I flailed to find the phone, my legs tangled in the duvet, and found the handset at the same time as I fell out of bed. I brought the phone to my my ear, keeping the cacophony of swear words in my head to myself, and grunted ‘Hello?’ into the phone.

‘Good morning, Miss Grant.’ The caller was too cheerful to be legal. ‘This is Jenny at the front desk with your requested alarm call.’

‘I didn’t – ‘ I stopped myself. I didn’t order an alarm call, but maybe my tormentors did. ‘Thank you.’

‘No problem, Madam. Have a great day.’ She hung up.

‘Not gonna happen, kid.’ I got to my feet, assessing the damage as I kicked my legs free of the duvet. Aching muscles from the previous day’s mountaineering efforts, and a handful of forming bruises from my fall out of bed. This was not going to be a good day.

My last good day had been three weeks before. I’d had a decent time at work, and when I got home I found Lily had cooked us dinner. She’d been experimenting in the kitchen lately, becoming quite the little chef. The spaghetti had been delicious, and after dinner we’d watched one of our Buffy the Vampire Slayer DVDs while eating jelly babies.

The next day when I got home from work, Lily was gone.

There was an earpiece on the dining table, and a note saying to do everything I was told or Lily would die.

I never expected that what I would be told to do would be so ridiculous.

That first day, I had to stand in the middle of my home town, Greenford, handing out leaflets informing of the impending apocalypse.

I’d had to do a grocery shop, buying junk food and travelling everywhere by cartwheel without being kicked out of the shop.

I’d emptied my bank account travelling to different countries and performing meaningless tasks, and now I was in a British-style inn in Switzerland, longing to see my baby sister again.

I’d expected our tormentors to take my money for themselves, not force me to fritter it away on junk food and travel. I kept asking why, but the man I spoke to didn’t answer, just ordered me on with a smirk in his voice.

I lifted the hated earpiece from the bedside table and slipped it into my ear. It crackled to life.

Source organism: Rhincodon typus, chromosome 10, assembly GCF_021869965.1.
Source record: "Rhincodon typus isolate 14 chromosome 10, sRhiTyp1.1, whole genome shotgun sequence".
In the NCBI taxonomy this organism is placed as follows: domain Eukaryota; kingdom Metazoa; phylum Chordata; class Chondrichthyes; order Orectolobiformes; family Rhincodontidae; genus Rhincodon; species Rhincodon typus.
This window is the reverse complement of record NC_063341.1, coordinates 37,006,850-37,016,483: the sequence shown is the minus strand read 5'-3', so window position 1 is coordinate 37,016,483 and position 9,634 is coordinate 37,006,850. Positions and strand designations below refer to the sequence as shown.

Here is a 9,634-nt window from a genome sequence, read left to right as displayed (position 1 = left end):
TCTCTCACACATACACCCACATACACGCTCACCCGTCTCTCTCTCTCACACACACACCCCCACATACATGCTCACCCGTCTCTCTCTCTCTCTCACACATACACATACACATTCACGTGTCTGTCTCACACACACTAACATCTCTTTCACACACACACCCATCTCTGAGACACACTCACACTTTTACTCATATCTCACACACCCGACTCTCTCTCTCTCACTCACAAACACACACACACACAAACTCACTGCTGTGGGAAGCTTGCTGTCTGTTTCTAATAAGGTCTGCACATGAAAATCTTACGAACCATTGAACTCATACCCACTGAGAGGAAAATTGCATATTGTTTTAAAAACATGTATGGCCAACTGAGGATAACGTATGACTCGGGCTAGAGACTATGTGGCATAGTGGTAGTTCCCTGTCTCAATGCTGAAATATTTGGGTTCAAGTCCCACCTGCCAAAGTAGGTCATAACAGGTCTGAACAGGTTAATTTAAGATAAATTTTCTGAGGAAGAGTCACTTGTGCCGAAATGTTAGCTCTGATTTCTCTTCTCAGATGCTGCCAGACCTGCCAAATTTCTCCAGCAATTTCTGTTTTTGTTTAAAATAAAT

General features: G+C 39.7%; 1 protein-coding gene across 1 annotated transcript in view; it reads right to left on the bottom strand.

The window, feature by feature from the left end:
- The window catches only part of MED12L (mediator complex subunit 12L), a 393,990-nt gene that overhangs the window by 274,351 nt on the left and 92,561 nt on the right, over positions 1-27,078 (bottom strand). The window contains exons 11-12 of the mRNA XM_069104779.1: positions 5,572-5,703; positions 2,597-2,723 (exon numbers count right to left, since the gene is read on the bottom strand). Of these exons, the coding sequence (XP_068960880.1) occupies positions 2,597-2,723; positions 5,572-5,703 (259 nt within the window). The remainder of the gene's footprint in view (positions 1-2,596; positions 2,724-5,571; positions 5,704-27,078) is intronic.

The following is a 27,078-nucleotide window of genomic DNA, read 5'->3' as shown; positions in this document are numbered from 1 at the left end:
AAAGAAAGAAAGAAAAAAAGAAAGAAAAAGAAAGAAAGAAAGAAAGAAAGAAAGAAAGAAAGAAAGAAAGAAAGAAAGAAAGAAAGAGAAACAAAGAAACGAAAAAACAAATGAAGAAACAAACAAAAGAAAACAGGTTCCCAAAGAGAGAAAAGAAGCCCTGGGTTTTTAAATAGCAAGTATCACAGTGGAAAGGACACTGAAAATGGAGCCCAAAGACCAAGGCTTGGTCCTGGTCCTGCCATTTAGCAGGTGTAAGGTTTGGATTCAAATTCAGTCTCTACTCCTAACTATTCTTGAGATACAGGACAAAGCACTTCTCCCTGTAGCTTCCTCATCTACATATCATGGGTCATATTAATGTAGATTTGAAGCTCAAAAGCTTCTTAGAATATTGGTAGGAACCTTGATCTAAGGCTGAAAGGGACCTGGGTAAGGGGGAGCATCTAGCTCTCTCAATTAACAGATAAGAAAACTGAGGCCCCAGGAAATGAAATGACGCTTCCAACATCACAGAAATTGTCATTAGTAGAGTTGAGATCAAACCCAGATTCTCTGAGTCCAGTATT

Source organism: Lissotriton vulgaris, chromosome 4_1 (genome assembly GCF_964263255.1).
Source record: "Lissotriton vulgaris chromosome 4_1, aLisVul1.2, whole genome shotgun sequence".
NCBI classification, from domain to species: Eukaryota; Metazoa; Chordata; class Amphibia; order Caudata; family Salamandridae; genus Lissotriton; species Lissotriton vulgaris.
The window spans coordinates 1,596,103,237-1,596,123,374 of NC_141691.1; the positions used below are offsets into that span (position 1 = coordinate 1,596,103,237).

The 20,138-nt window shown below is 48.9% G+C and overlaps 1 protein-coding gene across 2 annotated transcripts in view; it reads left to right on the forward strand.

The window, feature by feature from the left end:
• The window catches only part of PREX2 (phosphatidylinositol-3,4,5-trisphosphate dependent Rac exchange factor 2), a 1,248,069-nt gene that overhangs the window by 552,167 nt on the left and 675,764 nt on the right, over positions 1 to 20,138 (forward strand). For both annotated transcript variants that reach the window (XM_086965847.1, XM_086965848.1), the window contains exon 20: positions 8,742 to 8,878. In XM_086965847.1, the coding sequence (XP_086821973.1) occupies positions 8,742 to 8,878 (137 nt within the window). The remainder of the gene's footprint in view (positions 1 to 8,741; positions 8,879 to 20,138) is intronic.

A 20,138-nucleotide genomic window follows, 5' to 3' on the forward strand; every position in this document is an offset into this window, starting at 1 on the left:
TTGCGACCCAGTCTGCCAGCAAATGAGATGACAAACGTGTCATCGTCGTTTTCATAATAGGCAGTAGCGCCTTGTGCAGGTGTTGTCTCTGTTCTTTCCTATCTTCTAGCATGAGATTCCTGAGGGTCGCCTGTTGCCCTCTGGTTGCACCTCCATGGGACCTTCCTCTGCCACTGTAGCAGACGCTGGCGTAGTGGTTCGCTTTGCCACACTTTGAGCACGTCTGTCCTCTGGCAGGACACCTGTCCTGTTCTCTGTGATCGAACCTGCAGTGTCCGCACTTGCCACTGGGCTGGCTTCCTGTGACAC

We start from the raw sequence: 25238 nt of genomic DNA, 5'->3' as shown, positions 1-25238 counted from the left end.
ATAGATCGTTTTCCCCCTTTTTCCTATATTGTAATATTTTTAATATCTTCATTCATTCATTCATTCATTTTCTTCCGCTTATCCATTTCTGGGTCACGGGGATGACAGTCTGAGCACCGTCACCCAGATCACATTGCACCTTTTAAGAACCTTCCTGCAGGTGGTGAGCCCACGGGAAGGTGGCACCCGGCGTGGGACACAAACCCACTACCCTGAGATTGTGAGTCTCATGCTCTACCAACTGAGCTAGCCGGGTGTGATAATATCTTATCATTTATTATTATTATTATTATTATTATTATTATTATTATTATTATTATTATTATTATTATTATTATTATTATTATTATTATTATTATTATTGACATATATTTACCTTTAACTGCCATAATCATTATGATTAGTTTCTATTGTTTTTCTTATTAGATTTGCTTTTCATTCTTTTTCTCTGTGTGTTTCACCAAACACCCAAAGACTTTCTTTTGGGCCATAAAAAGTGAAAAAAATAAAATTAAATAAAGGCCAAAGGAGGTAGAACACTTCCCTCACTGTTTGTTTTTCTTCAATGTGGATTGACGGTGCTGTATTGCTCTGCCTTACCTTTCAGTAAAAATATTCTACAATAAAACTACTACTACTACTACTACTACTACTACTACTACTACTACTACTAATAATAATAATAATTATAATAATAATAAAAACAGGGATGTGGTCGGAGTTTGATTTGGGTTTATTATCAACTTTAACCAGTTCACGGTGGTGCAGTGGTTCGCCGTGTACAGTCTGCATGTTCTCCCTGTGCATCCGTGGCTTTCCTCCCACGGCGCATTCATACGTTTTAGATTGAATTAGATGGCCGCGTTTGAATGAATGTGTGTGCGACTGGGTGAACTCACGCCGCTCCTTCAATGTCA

‘Good morning, Dayna.’

I said nothing.

‘No need to be grumpy. This morning you’ll be getting the 11.05 train to Paris. Look for somebody you know on the train.’

‘I’m not sure I can afford the train fare. ‘ I whispered, throwing my clothes into my bag.

‘Sure you can. We’ve sorted out a loan for you. It’s in your account already. Gonna be a bitch to pay back though.’

‘Fine.’ I decided to leave my new climbing gear behind, as I couldn’t carry it as well as my necessary things. Maybe the hotel would send it on for me. I checked my watch; I still had plenty of time for breakfast before my train.

***

I stood in a line of impatient commuters, surrounded by the smell of cigarettes and leather briefcases and coffee, slowly boarding the train.

‘Who exactly am I looking for?’ I whispered, mindful of the eyes and ears around me.

‘What was that, Dayna?’

‘Who am I looking for?’ I replied, out loud this time. Someone behind me started muttering in French about the crazy English.

‘You’ll see.’

***

I walked the whole way to the back of the train, peering into strange face after strange face. When I ran out of train I turned back, knowing that I hadn’t checked the front two carriages as I’d doubted whoever it was I was looking for would spring to paying First Class.

At the very front of the train, I spotted something so familiar that my throat closed.

‘Lily?’ Her blonde hair curtained her face, her forehead pressed to the dirty window. She was alone, and fast asleep.

I dropped to my knees in front of her, ignoring the new bruises I was sure to be collecting and throwing my bag aside.

‘Lily,’ I took her by the elbows and shook her. ‘Monster, wake up.’

She didn’t stir. My shaking dislodged a piece of paper from her lap, which fluttered to the floor. I picked it up, hands shaking, and unfolded it. It read:

‘She’s fine. You’ll never know why we did this, but you deserved it. Tell anyone and it happens again.’

I screwed up the paper, rough edges cutting into my palms, and hauled myself into the seat next to my sister. Crying, I pulled the sleeping teenager into my arms, and watched the Swiss countryside roll by until I drifted into sleep.

This story was written for The Rogue Verbumancer’s May Pictonaut Challenge, and is probably not the positive, happy story he expected. The picture prompt was this image:

Creative writing challenge image

 

(Also, I stole Princess Burlap‘s name, because I’m a thief like that. Her dog says I have to pay royalties, but I won’t be obeying)

Lazy Farmers

8 May Carcasonne